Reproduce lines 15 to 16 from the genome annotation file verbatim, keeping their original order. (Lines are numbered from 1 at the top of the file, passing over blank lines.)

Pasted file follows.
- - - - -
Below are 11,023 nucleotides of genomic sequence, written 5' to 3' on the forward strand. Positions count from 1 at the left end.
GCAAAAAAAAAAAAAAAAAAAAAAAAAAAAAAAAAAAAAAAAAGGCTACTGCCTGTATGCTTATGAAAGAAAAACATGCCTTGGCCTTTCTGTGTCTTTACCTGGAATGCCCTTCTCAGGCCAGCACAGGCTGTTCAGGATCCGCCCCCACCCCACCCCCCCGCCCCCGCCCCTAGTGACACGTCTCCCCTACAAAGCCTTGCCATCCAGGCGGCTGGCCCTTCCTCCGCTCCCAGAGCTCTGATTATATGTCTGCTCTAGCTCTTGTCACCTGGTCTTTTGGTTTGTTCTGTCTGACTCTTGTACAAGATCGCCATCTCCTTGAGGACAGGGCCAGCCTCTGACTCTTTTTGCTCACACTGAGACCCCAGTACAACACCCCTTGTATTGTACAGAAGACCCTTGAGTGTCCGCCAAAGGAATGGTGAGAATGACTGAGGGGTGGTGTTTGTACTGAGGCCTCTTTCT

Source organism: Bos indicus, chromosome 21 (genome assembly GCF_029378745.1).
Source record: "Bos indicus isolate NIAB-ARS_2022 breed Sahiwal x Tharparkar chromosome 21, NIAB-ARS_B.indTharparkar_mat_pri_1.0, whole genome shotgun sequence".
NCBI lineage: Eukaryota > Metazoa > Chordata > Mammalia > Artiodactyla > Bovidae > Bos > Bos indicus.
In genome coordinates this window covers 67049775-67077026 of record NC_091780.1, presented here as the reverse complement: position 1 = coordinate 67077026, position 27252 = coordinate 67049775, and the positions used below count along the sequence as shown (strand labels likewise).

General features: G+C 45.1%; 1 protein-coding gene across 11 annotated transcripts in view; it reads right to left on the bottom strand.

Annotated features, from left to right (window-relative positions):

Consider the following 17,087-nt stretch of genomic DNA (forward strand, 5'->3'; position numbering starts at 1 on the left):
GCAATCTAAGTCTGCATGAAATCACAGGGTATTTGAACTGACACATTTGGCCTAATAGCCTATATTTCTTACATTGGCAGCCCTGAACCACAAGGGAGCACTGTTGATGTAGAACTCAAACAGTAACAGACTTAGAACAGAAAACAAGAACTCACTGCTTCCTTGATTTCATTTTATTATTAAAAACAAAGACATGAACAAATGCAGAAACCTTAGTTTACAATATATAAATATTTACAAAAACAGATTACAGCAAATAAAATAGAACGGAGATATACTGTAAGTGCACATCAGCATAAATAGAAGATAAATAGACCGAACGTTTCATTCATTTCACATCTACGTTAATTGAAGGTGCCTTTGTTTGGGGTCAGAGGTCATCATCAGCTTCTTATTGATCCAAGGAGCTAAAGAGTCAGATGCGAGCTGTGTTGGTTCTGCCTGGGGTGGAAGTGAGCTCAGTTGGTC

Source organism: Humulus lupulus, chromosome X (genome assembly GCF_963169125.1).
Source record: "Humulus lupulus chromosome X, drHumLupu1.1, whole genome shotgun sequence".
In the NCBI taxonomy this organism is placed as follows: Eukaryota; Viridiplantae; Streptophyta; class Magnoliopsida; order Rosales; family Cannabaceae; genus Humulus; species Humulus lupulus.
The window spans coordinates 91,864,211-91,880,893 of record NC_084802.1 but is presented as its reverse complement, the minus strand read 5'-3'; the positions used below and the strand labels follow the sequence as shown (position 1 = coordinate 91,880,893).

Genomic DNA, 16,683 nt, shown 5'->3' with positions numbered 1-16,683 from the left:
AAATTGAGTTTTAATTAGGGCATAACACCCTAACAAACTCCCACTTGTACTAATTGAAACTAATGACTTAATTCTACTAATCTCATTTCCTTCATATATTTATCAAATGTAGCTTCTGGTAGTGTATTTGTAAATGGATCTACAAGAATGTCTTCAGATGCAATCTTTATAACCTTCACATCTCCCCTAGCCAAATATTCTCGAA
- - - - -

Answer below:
Genomic DNA, 16,683 nt, shown 5'->3' with positions numbered 1-16,683 from the left:
AAATTGAGTTTTAATTAGGGCATAACACCCTAACAAACTCCCACTTGTACTAATTGAAACTAATGACTTAATTCTACTAATCTCATTTCCTTCATATATTTATCAAATGTAGCTTCTGGTAGTGTATTTGTAAATGGATCTACAAGAATGTCTTCAGATGCAATCTTTATAACCTTCACATCTCCCCTAGCCAAATATTCTCGAA